International Construction Specialty Conference of the Canadian Society for Civil Engineering (ICSC) (5th : 2015)

Explaining the influence of change reasons on cost and schedule performances Grau, David; Back, Edward; Hossain, Nahid Jun 30, 2015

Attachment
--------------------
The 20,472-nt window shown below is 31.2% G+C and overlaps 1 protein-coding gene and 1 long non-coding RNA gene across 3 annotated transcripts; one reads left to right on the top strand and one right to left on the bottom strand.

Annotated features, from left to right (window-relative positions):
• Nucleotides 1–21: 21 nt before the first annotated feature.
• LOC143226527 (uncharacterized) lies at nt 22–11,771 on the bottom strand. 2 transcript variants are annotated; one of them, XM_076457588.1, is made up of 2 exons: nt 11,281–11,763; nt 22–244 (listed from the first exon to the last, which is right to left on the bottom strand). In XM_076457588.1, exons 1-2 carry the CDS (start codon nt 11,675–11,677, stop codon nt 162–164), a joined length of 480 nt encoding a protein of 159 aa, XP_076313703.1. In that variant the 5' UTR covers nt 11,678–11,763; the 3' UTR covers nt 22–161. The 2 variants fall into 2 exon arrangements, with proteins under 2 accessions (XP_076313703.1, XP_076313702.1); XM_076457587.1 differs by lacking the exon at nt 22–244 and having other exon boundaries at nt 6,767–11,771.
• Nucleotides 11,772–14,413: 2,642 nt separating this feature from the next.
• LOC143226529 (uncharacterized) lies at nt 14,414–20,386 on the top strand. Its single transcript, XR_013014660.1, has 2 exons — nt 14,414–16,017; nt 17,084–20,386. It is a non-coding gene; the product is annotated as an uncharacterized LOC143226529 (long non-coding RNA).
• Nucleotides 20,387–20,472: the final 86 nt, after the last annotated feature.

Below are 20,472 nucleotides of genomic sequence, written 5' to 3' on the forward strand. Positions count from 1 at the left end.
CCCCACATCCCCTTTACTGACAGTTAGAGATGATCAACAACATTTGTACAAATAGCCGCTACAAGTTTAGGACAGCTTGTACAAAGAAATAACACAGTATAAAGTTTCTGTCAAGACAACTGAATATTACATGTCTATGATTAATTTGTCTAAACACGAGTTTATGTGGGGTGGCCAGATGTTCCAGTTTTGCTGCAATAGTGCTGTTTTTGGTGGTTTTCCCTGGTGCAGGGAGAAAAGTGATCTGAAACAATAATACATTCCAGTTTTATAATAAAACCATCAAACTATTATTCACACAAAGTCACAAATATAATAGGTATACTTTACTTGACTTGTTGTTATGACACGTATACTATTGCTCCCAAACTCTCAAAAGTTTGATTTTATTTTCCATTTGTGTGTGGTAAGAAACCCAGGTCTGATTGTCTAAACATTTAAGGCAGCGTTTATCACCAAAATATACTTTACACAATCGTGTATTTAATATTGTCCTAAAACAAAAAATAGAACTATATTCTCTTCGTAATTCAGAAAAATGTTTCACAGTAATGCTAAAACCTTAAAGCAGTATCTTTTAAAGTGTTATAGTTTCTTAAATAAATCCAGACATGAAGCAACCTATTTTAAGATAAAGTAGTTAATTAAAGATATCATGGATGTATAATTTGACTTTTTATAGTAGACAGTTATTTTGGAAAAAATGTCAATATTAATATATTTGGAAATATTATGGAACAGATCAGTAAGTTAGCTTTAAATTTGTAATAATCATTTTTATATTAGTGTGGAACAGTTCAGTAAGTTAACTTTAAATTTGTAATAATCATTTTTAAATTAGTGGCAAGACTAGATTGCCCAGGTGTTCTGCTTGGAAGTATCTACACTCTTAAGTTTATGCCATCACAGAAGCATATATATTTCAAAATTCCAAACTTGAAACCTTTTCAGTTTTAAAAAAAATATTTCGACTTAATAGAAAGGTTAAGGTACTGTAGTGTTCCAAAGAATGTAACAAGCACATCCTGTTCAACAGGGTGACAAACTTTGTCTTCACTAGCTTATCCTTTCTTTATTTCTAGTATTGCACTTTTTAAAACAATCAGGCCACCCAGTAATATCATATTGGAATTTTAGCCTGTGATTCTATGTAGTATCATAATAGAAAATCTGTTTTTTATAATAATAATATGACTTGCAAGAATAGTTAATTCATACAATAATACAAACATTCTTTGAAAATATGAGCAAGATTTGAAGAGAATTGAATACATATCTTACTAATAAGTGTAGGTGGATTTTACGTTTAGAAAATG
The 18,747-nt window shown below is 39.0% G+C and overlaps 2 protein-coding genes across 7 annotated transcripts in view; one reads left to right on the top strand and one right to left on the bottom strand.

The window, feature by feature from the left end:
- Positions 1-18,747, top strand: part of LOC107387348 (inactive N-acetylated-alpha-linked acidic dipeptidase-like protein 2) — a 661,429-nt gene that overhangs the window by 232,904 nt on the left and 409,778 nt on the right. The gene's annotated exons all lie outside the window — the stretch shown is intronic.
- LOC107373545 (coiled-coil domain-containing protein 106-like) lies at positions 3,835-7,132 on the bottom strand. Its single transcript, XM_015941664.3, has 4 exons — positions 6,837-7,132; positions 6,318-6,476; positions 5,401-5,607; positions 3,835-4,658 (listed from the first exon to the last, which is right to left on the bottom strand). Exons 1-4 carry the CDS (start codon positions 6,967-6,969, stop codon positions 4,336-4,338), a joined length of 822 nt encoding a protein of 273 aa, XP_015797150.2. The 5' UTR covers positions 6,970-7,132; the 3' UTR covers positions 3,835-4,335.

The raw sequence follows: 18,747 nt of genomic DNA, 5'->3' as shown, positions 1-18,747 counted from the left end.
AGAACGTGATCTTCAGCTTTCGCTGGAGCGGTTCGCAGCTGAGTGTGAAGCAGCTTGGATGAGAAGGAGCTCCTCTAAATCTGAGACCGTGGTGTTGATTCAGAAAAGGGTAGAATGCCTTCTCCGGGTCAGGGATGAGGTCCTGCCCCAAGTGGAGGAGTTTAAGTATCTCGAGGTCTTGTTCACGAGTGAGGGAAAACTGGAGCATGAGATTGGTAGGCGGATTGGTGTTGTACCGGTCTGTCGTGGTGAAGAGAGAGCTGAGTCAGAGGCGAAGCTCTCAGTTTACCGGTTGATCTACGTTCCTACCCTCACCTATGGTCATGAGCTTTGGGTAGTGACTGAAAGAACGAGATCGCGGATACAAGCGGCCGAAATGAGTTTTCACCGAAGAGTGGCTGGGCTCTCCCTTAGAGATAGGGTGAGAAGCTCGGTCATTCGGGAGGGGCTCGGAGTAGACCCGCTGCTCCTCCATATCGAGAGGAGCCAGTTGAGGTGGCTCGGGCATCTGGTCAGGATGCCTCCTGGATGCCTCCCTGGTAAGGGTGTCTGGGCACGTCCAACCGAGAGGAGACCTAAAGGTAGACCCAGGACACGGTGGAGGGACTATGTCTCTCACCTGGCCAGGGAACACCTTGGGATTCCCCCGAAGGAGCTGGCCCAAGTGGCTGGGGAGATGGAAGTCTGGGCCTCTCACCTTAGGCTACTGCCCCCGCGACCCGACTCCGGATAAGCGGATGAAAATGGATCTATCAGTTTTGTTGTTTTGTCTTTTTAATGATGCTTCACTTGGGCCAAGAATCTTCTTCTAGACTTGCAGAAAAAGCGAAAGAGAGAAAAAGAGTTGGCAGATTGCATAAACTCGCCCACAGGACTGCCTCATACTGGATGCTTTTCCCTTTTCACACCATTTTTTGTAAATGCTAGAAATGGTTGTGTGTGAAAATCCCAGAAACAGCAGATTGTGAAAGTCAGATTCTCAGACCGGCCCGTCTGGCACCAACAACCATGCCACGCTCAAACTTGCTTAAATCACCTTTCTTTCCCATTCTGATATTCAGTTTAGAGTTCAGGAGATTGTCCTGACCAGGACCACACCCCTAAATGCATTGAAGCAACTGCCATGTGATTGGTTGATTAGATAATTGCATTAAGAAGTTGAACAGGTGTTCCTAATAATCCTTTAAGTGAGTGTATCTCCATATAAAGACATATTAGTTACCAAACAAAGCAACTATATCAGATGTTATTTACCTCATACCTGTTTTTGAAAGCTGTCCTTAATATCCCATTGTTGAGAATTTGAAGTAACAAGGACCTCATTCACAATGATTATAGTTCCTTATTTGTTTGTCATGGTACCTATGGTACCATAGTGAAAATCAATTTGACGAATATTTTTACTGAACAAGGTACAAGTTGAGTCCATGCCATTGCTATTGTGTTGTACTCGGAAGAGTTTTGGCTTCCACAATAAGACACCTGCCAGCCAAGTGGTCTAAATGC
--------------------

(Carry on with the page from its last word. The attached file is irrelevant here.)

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5th International/11th Construction Specialty Conference 5e International/11e Conférence spécialisée sur la construction    Vancouver, British Columbia June 8 to June 10, 2015 / 8 juin au 10 juin 2015   EXPLAINING THE INFLUENCE OF CHANGE REASONS ON COST AND SCHEDULE PERFORMANCES David Grau1,4, Edward Back2 and Nahid Hossain1 1 School of Sustainable Engineering and The Built Environment, Arizona State University, United States 2 Department of Civil, Construction and Environmental Engineering, The University of Alabama, United States 3 david.grau@asu.edu Abstract: This research aimed at revealing and characterizing the influence of change events or reasons on cost and schedule performances. The specific objectives were to assess the frequencies of various change reasons with respect to cost and schedule deviations, and to assess the impact intensities of such change events or reasons on performance. Initially, a team of industry experts identified a total of 36 change types and grouped them in 9 major change categories. Then, change log information for 135 completed projects was statistically analyzed to quantify the intensity, frequency, and impact of changes on cost and schedule performances. The most recurrent types of change events for both cost and schedule were associated with issues related to construction productivity; planning; supplier and subcontractor; scope errors and omissions; design or engineering errors and omissions; or engineering productivity issues. In addition, this study quantified the specific impact on cost and/or schedule from a change event or reason. Specifically, this study provides evidence that fairly infrequent change events tend to cause large impacts on performance. The results from this study are likely generalizable, since the retrospective project data was representative of multiple project types, sectors, and organizational roles, among other project facets. 1 INTRODUCTION Events can have a significant impact on cost and schedule deviations (Grau and Back 2013a; Grau and Back 2013b). As a result, cost overruns and schedule delays are very common in construction projects (Ibbs 2013, 2012; Mulva and Dai 2012). Various construction forecasting methods are used with the intention to ascertain cost and schedule deviations on time, but notably, such methods typically do not provide accurate forecasts (Grau and Back 2014a; Grau and Back 2014b). In reality, different events cause incremental impacts on cost and schedule performances, but those changes are difficult to foresee and their impacts to forecast. If change events could be detected early, such identification would help to minimize impact on performance and also to improve project outcome predictions. Thus, an early recognition of changes is critical to evaluate and implement changes in a proactive manner (Grau and Back 2013b). Importantly, this study tackled the issue of change reasons or events, understood as any unplanned event with a potential impact on cost and schedule.   In reality, the construction industry lacks evidence on the impact of changes on cost and schedule performances or deviations, and on the frequency of such changes. While a perception that the impact of changes vary with the nature of the change reason exists, the reality is that, to date, there is no data to 317-1 back up or reject such notion. The extent to which change events or reasons affect both cost and schedule deviations have not yet been documented (Grau and Back 2013a; Grau and Back 2013b; Ibbs 2005; Westersund 2008). As today, change events with high impacts are compensated with the use of large contingency reserves (Ibbs et al. 2008; McEniry 2007). However, we argue that the early recognition, communication, and proactive action to mitigate the impact of changes on performance are critical to minimize their impact. Reactive or late responses can only lead to significant negative impacts on performance, and increase the use of contingency reserves.  Indeed, questions such as: what are the major change reasons for cost and schedule deviations?; or, what are the types of changes that have the most influence on cost and schedule deviations?, have not yet been answered. This study aims at providing an answer to those and other similar questions with the overarching goal to enable construction industry organizations to be timely alert on the change reasons that can have a higher potential impact on performance, and to proactively manage such changes.   2 OBJECTIVES AND SCOPE This research aimed to reveal the change events or reasons that have significant consequences on cost and schedule deviations. The specific objectives are listed below:  1. To assess the frequencies of various change reasons with respect to cost and schedule deviations; and  2. To assess the impact intensities of such change events or reasons on performance.  The scope of this study is defined as follows: 1) the sample for this study was randomly drawn from projects completed by CII member organizations; 2) the study was performed irrespective of the timing within the project timeline at which a changed occurred; and 3) the study considered the cumulative impacts of changes, regardless of their differences with respect to the controllability of each change.   3 LITERATURE REVIEW A well-understood impact of change events on project performance should guide both owners and contractors to proactively manage changes. However, while the qualitative literature on changes is large, there is limited evidence on the frequency and impact of changes, as presented in the rest of this section. Those studies with a quantitative facet are mostly limited by the type of projects investigated or by the geographical location (e.g. Middle East) of the projects, and hence such results cannot be generalized. Indeed, Hanna et al. (1999) quantified the impacts of change orders on craft labor productivity for mechanical trades. The authors collected data from 61 projects, and developed a statistical model to quantify labor productivity loss from change orders. Al-Momani (2000) studied 130 public projects in Jordan, representative of residential and commercial facilities, to examine the causes of delay. The study identified the key factors in delays for public projects as weather conditions, site conditions, economic conditions, delays in deliverables, increase in quantities, and inadequate design. Hsieh et al. (2004) conducted a statistical analysis to find the root causes of change orders, based on data collected from 90 completed metropolitan public works projects in Taipei. The study indicated that issues in planning and design are the key sources of change orders in such projects. In addition, the study identified thirty-five change-order causes within nine categories, and ranked those as per their impact effect. Ibbs (2005) studied the influence of the timing of actual change implementation in the project delivery process on performance. Importantly, the study results determined that changes implemented late in the project timeline have a more detrimental effect on project performance than changes implemented early in the project timeline. In addition, the study proved that changes have a negative effect on craft labor morale and productivity. Assaf and Al-Hejji (2006) investigated the causes of delay specific to large construction projects. The study identified seventy-three causes of project delay. Additionally, the study conducted a field survey among owners, contractors, and consultants to examine frequency, severity, and importance of identified delay causes. Ibbs et al. (2008) conducted a meta-analysis of previous research studies to 317-2 show that incremental project changes have significant impact on productivity. Ibbs developed a statistical model to evaluate the effect of changes on craft labor productivity. Sun and Meng (2009) conducted an extensive literature review on construction project change causes and effects, and developed two taxonomies to explain such causes and effects. Ibbs (2012) statistically analyzed change orders from 226 construction projects to identify change patterns, and quantify change impact on project cost, schedule, and productivity. The study found that the entire impacts of a change upon authorization are not well understood by both owners and contractors. As mentioned earlier, these successful studies have not yet provide a generalizable but specific answer to whether or not a relationship exists among change events and, project cost and, schedule deviation, and how frequently such events occur.  4 METHODOLOGY The research method consisted of three key steps: categorization of change orders, data collection with a survey instrument, and data analysis. First, a detailed review of the existing literature in the topic resulted in a preliminary categorization of change types. The literature review was conducted through key word search, analysis of relevant articles, and further retrieving and analyzing meaningful references in the previously reviewed papers. This preliminary categorization of changes was also contrasted and improved with actual change log categories from 12 industry organizations, and resulted in a broad list of 310 potential change reasons. Through 4 face-to-face research charrettes with a group of 15 industry members over a period of half a year and additional phone call meetings, the list change reasons was sequentially reduced to 36 specific change reasons, and grouped into major 10 types of changes. Table 1 contains the classification of changes by type and category.  Table 1: Change Reasons. Change Type  Change Reason A. Scope Changes   A.1. Business Drivers Change   A.2. Budget/Finance Change   A.3. Plan Change   A.4. Scope Error/Omission   A.5. Other B. Standard, Regulatory, and Legal Requirements   B.6. Health, Safety, Security, and Environmental (HSSE) Issues   B.7. Labor Dispute   B.8. Permitting   B.9. Other C. Engineering Design   C.10. Design/Engineering Errors/Omission, Inclusive of Constructability Issues   C.11. Engineering Productivity   C.12. Other D. Work Planning and Execution   D.13. Construction Productivity   D.14. Construction Errors/Omissions   D.15. Construction Equipment   D.16. Infrastructure, Site, or Utilities Issues   D.17. Other E. Commissioning and Start-up   E.18. Commissioning and Start-up Issues 317-3 F. Control Functions   F.19. Cost Estimating   F.20. Scheduling   F.21. Cost Forecasting   F.22. Project Management   F.23. Project Team Integration   F.24. Other G. Vendor/Supplier and Procurement   G.25. Supplier/Subcontractor   G.26. Market Supply   G.27. Logistics   G.28. Procurement Process   G.29. Other H Economic Conditions   H.30. Foreign exchange   H.31. Escalation/Inflation   H.32. Other I. Legal and Social Conditions   I.33. Changes in Law   I.34. War/Riots/Crime/Terrorism   I.35. Other J. Force Majeure   J.36. Natural Threats   Second, a survey instrument was design to collect general project data on completed projects, their change log data, and also on the corresponding separate impact of changes on cost and schedule deviations, if any. General project data included multiple specific inquiries related to cost and schedule performance, project delivery method, use of incentives, project controls structure (e.g. field vs. home office), among many others. Survey respondents were selected through random sampling within experts on project management and controls affiliated with CII member companies. In total, we collected 135 responses with retrospective data on an equivalent number of completed projects. The aggregate equivalent installed costs for the 135 completed projects was $28.88 billion, with a combined project completion time of about 300 years. Median schedule deviation at completion was 7.91 percent, while the median cost deviation was 5.93 percent. The sample of projects was well distributed between contractors (52%) and owners (48%). Project sector affiliation of was 49% for public, 47% for private, and 5 % for both public and private sectors. The projects were also representative of multiple organizational roles, as Table 2 illustrates. Notice that respondents frequently selected several organizational roles, so that the sum of the percentages in Table 2 actually exceeds 100%. The projects were also representative of multiple industry sectors, as Table 3 illustrates. Table 2: Roles. Role Function (%) Owner / Client Design Build Architectural / Engineering Procurement Contractor Construction  47 19 29 31 30 28 317-4   Table 3: Industry sectors. Industry Sector (%) General Building 7 Pharmaceutical 0 Power 14 Pulp &Paper 1 Heavy Industrial 7 Petroleum Upstream 6 Light Industrial 1 Chemical 30 Petroleum Downstream 18 Manufacturing 7 Highway & Infrastructure 2 Technology & Electronics 2 Others 18          5 RESULTS AND DISCUSSION Each survey respondent used a 10-point scale (from 1-low to 10-high) to assess the impact of changes in the project on cost and schedule deviations at completion. Respondents separately provided the assessment of change reason types according to the project change log. Table 4 contains the most occurring changes, by frequency of occurrence, with an impact on cost, while Table 5 contains the most occurring changes, by frequency of occurrence, with an impact on schedule. Indeed, order-of-magnitude differences in the frequency of individual change reasons exist. Most recurrent types of change events for both cost and schedule are associated with the following: construction productivity issues; planning; supplier and subcontractor issues; scope errors and omissions; design/engineering errors and omissions; and engineering productivity issues. Virtually any project is likely to face several of these change events. On the contrary, there are other types of change events that show a low recurrence, but, as explained below, tend to have a larger impact on performance.   Table 4: Frequency of Changes with an Impact on Cost. Order Change Type Frequency 1 C.10 Design/Engineering Errors/Omission, Inclusive of Constructability Issues 46% 2 D.13 Construction Productivity 41% 3 A.3 Plan Change 34% 4 A.4 Scope Error/Omission 33% 5 G.25 Supplier/Subcontractor 29% 6 C.11 Engineering Productivity 23%  In order to assess the importance or influence of changes on cost and schedule performance, we defined the metric of average impact effect, which was separately computed for each change reason with respect to cost and schedule performances. Indeed, the average impact effect for a particular change on cost or schedule responds to the sum of the product between impact value (on a 1–10 scale, from low to high) times the corresponding project cost or schedule deviation, divided by the number of project instances with such cost or schedule change (Back and Grau 2013). The average impact effect scores were then grouped by high, medium, and low intensity. Tables 6 and 7 represent the changes with top ten average impact effect for cost and schedule outcomes respectively and their corresponding frequencies.  317-5 Table 5: Frequency of Changes with an Impact on Schedule. Order Change Type Frequency 1 D.13 Construction Productivity 32% 2 A.3 Plan Change 29% 3 E.18 Commissioning and Start-up Issues 24% 4 G.25 Supplier/Subcontractor 23% 5 A.4 Scope Error/Omission 15% 6 C.10 Design/Engineering Errors/Omission, Inclusive of Constructability Issues 15%   Indeed, it is observed that the frequency of a change does often have an inverse relation with the severity of its impact on cost or schedule performance. Indeed, changes were observed to have a high frequency of occurrence often show a small impact on cost and/or schedule deviations, while those with a low frequency of occurrence often have a large, or severe impact on cost and/or schedule performances. Among the top 10 change events with them most impact on cost, only two of them occur in more than 10 percent of the projects. Change events with the most impact on cost were: standard, regulatory, and legal requirements; project team integration; procurement processes, natural threats; or project management issues. In addition a similar relationship observed between the low-probability change events and a large impact on schedule exists. Labor disputes, infrastructure or site issues, and permitting problems may seldom occur, but when they do, they are likely to have a high negative impact on project completion time. Among the most influential change events affecting schedule is the occurrence of scope changes. Indeed, scope changes have proven to be somewhat more frequent and observed in fifteen percent of sampled projects. Scope changes tend to have ripple effects on the project delivery process, and fundamentally affect core management functions, such as estimating, planning, and execution. The results indicate that the frequency of a change is inversely correlated to its impact on cost and/or schedule deviations, a notion that may have existed in industry but that had not been previously documented.    Table 6: Frequency and Intensity of Change Reasons on Cost. Order Change Type Impact Effect Frequency 1 B.9 Other (Standard, Regulatory, and Legal Requirements) High 5% 2 F.23 Project Team Integration High 5% 3 G.28 Procurement Process High 7% 4 J.36 Natural Threats High 8% 5 F.22 Project Management High 9% 6 H.30 Foreign Exchange High 5% 317-6   Table 7: Frequency and Intensity of Change Reasons on Schedule. Order Change Type Impact Effect Frequency 1 B.7 Labor Dispute High 1% 2 D.16 Infrastructure, Site, or Utilities Issues High 6% 3 A.4 Scope Error/Omission Medium 15% 4 B.8 Permitting Medium 2% 5 F.23 Project Team Integration Medium 5% 6 G.28 Procurement Process Medium 8%   A probable explanation for the inverse relationship between frequency and average impact effect is that highly recurrent change events are more easily expected, identified, and addressed by the project team. Infrequent events are not likely to be accounted for during the planning of a project and, hence, when they occur, they are not rapidly addressed and result in a significant negative impact (Back and Grau 2013, Ibbs 2013, Westersund, 2008). These types of infrequent events, though, prove to be the most influential on cost and schedule deviations. Ensuring that potential high-impact events are communicated and addressed as soon as they can be predicted or occur is critical to reduce their impact on performance. The information in this section is useful to industry teams so that they inform how to address underlying change reasons that are associated with revisions to cost and schedule performances and forecasts, and how frequently such reasons can be expected.  6 CONCLUSIONS Change management plays a critical role in the effort to identify changes early, and evaluate and implement responses to changes in a proactive and effective manner. The later the recognition of a change, the more difficult it becomes to implement corrective actions, mitigate cost and schedule impacts, and accurately and timely forecast project performance at completion. As important as change management is to industry, to date there is a lack of concrete evidence of what the frequency of a change may be, and what its intensity on cost and schedule performance could be.   In order to fill such gap in the body of knowledge, we have statistically analyzed change log information for 135 completed projects to prove the long-held perception that the impact of change is inverse to their frequency, and thus help industry professionals to recognize change events early. Indeed, this study reveals that change events or reasons tend to have significant different consequences on cost and schedule deviations. We found that the frequency of a change does not necessarily directly correspond to the severity of its impact on cost or schedule performances. Specifically, fairly infrequent change events tend to cause large  deviations. Also, we have learnt that different change reasons impact cost and schedule performances with different occurrences and intensity. Indeed, some changes were observed to have a high frequency of occurrence with a small impact on cost and/or schedule deviations, while others were observed to have a low frequency of occurrence with a large or severe impact on cost and/or schedule performances. For instance, permitting issues are rare, but, when they occur, tend to have a very significant impact on schedule, but a moderate impact on cost. In summary, we identified change types that are most frequent, and those which are most influential for both owners and contractors, for both cost and schedule.   317-7 Overall, this study provides a better understanding of the severity of impacts associated with various change events, and should be used to enhance risk, contingency, and change management practices. Above all, indications of potential changes should be continuously sought and communicated as early as possible. The early recognition, communication, and remediation of changes are critical to decrease their impact on performance. Changes and events will happen, but they must be recognized and proactively addressed by the project team in order to mitigate their impact.   Acknowledgements The authors want to acknowledge the support from the Construction Industry Institute (CII) to all the facets of this study, including its funding. The authors also want to recognize the contribution of CII’s RT291 team members, and also of additional industry experts, to the completion of this study. References Al-Momani, A. H. 2000. Construction delay: a quantitative analysis. International journal of project management, 18(1): 51-59. Assaf, S. A., and Al-Hejji, S. 2006. Causes of delay in large construction projects. International journal of project management, 24(4): 349-357. Back, W.E., and Grau, D. (2013a). “Improving the Predictability of Project Outcomes.” Construction Industry Institute, Research Summary 291-1. Grau, D., and Back, W.E. (2013b). “Four-Casting for Early Predictability.” In press, Construction Industry Institute, Implementation Resource 291-2. Grau, D., and Back, W.E. (2014a). “The Predictability Index – Benchmarking Project Outcome Predictions.” Construction Industry Institute, Implementation Resource 291-3. Grau, D., and Back, W.E. (2014b). “Improving the Predictability of Project Outcomes – Research Report.” Construction Industry Institute, Research Report 291-11. Hanna, A. S., Russell, J. S., Gotzion, T. W., and Nordheim, E. V. 1999. Impact of change orders on labor efficiency for mechanical construction. Journal of Construction Engineering and Management, 125(3): 176-184. Hsieh, T. Y., Lu, S. T., and Wu, C. H. 2004. Statistical analysis of causes for change orders in metropolitan public works. International Journal of Project Management, 22(8): 679-686. Ibbs, W. 2013. Thinking about Delay, Disruption, and the Cumulative Impact of Multiple Changes. Journal of Legal Affairs and Dispute Resolution in Engineering and Construction, 5(3): 109-112. Ibbs, W. 2012. Construction Change: Likelihood, Severity, and Impact on Productivity. Transportation, 4(3). Ibbs, W., McEniry, G., and P.S.P., C.F.C.C. 2008. Evaluating the cumulative impact of changes on   labor productivity-an evolving discussion. Cost Engineering, 50(12): 23-29 Ibbs, W. 2005. Impact of change’s timing on labor productivity. Journal of construction engineering and management, 131(11): 1219-1223. McEniry, G. 2007. The cumulative effect of change orders on labour productivity: The Leonard Study ‘Reloaded’. Revay Rep., 26(1): 1–8. Mulva, S.P. and Dai, J. 2012. Performance assessment. Austin, TX: Construction Industry Institute, University of Texas at Austin. Sun, M., and Meng, X. 2009. Taxonomy for change causes and effects in construction projects. International Journal of Project Management, 27(6): 560-572. Westersund, L. A. 2008. Change orders and notice requirements: Mitigating the cumulative impact of multiple changes, Fraser Milner Casgrain, Sydney, Australia.    317-8